Please explain how democracy it is! is different from other, more traditional civics instructional materials. What is the difference between “civics” and/or “government” as subject matter and “democracy education”?
There are two principle differences between dii! and other “government” instructional videos. First and foremost, we tell stories of young people before the age of majority engaged in making a difference. We tell their story from their point of view and ask how they feel this affects them and the world around them. While teachers, advisors and other adults play a role, the primary leads are the youth themselves.
Second, we are telling the story of democracy “writ large.” We are not focusing on institutions or specific historical instances; rather, we are concentrating our efforts on engagement and empowerment, voice and responsibility—those tools that an individual needs in order to participate in a democratic system.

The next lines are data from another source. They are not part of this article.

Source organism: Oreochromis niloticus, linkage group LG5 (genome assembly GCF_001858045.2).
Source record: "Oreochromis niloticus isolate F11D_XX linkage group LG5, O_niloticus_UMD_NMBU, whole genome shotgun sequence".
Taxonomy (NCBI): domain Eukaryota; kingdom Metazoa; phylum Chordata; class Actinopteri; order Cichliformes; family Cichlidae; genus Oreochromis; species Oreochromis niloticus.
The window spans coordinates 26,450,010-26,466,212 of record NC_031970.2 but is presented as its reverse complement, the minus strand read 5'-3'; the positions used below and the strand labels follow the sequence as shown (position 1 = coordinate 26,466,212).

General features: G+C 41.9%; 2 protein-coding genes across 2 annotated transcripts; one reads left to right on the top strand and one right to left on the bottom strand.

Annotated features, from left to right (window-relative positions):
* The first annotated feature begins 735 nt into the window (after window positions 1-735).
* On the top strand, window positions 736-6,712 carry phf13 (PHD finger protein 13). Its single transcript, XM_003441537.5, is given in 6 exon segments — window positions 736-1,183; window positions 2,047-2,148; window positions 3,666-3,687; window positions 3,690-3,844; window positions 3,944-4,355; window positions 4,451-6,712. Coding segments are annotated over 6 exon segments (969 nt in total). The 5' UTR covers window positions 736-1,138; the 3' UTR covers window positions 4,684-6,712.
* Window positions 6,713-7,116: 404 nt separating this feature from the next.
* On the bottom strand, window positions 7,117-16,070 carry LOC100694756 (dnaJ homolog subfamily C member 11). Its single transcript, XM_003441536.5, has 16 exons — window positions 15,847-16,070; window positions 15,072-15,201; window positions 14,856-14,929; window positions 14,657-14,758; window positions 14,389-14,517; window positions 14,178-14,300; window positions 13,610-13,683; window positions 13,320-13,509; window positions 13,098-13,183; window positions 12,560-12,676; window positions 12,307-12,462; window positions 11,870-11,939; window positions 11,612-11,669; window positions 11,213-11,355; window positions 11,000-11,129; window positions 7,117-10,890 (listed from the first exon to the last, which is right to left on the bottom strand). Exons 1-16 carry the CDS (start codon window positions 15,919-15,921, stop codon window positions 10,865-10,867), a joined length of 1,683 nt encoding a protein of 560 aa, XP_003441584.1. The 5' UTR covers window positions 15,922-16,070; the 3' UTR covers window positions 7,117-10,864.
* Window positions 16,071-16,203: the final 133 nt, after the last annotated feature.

democracy it is! focuses on “local, state, and tribal government,” specifically in Wisconsin—what are its more universal applications?
Broadly stated, dii! can be used in any classroom in the world, let alone in this country. While specific examples come from the United States, the main theme—that in a democracy, these things are possible—can be applied to anyone, anywhere.
The dii! Philosophical Statements sound so humane and frankly, idealistic! For instance: “Learning comes from the heart as well as from the mind.” Are these attitudes par for the course for your team?
These statements were created by the founding team on the project, and while many of the original members have since left, their spirit lives on in the series. The ideal is always worth reaching for, and it reflects the very best of intentions and efforts of the team then and the team now.
Tell us about the various components of the democracy it is! project, and how they can be utilized in the classroom and at home.
dii! consists of eight 15-minute videos, each with a 10-page teaching guide. Each teaching guide consists of standards correlations, summaries, activities, vocabulary, book lists, and more for the classroom teacher. In addition, dii! has a comprehensive Web site with further information on each of our stories, Flash-based activities, downloadable teaching guides, and other materials appropriate for teachers and students alike.